Be sure you also brush your gums and tongue with an extra soft toothbrush (not your denture brush) or wipe them with a clean, damp washcloth. This will help reduce the level of bacteria in the mouth.

Taking these steps, especially removing dentures while you sleep, will greatly enhance your well-being. Your dentures will last longer and your mouth will be healthier.

If you would like more information on denture care and maintenance, please contact us or schedule an appointment for a consultation.

By Golden Dental
June 16, 2016
Category: Oral Health
Tags: soda   nutrition  

We’ve probably all heard someone say that drinking soda will “rot your teeth” and are aware that soda is bad for our health. But what sodaabout diet soda? Is this drink any better than the real thing? Unfortunately, diet soda can have adverse affects on your health just as much as regular soda. Find out more about diet soda and your teeth with help from your Lancaster, CA dentist at Golden Dental.

Reasons to Avoid Diet Soda

  • Tooth Decay: Tooth decay begins with the acids and sugars in certain foods or drinks feeding the natural bacteria which live in the mouth. When this happens, the bacteria forms plaque, which eventually hardens into tartar. Plaque and tartar are the first signs of tooth decay and gum disease, both of which lead to tooth loss and other complications. Soda, both diet and regular, is full of these acids and sugars and create a perfect storm for your mouth’s natural bacteria.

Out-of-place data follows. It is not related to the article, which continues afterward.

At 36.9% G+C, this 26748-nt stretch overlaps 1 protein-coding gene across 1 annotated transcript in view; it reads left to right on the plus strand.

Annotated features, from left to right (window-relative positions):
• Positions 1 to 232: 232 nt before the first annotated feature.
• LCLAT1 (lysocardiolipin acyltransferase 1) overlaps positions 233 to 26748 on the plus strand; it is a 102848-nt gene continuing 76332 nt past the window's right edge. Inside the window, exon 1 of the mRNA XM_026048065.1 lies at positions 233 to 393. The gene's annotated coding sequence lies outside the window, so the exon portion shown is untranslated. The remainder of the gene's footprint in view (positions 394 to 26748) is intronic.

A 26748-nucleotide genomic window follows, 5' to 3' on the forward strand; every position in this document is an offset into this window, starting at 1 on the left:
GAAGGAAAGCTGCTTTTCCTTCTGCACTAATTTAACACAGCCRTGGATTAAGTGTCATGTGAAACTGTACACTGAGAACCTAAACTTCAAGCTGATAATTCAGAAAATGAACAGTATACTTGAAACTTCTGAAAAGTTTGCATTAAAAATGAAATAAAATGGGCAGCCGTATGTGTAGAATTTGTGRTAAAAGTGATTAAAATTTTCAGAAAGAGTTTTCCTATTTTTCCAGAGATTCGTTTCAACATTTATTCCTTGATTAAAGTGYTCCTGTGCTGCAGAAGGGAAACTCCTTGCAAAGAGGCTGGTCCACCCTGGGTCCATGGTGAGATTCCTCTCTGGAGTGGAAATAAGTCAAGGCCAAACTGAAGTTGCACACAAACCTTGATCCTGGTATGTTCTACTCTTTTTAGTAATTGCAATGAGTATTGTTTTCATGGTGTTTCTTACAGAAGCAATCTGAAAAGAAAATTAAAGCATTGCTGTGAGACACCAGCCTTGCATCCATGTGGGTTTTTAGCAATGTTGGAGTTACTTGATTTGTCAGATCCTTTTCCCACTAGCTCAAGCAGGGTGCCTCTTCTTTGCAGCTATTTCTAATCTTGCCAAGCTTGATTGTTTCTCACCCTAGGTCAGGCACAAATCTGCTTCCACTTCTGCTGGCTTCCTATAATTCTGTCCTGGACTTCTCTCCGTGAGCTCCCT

• Disease: Just because a diet soda says there is no sugar inside does not make it safe to drink. Studies have shown that artificial sweeteners like aspartame used in diet sodas are linked to diseases like diabetes and obesity and have the same effect on your blood sugar as actual sugar.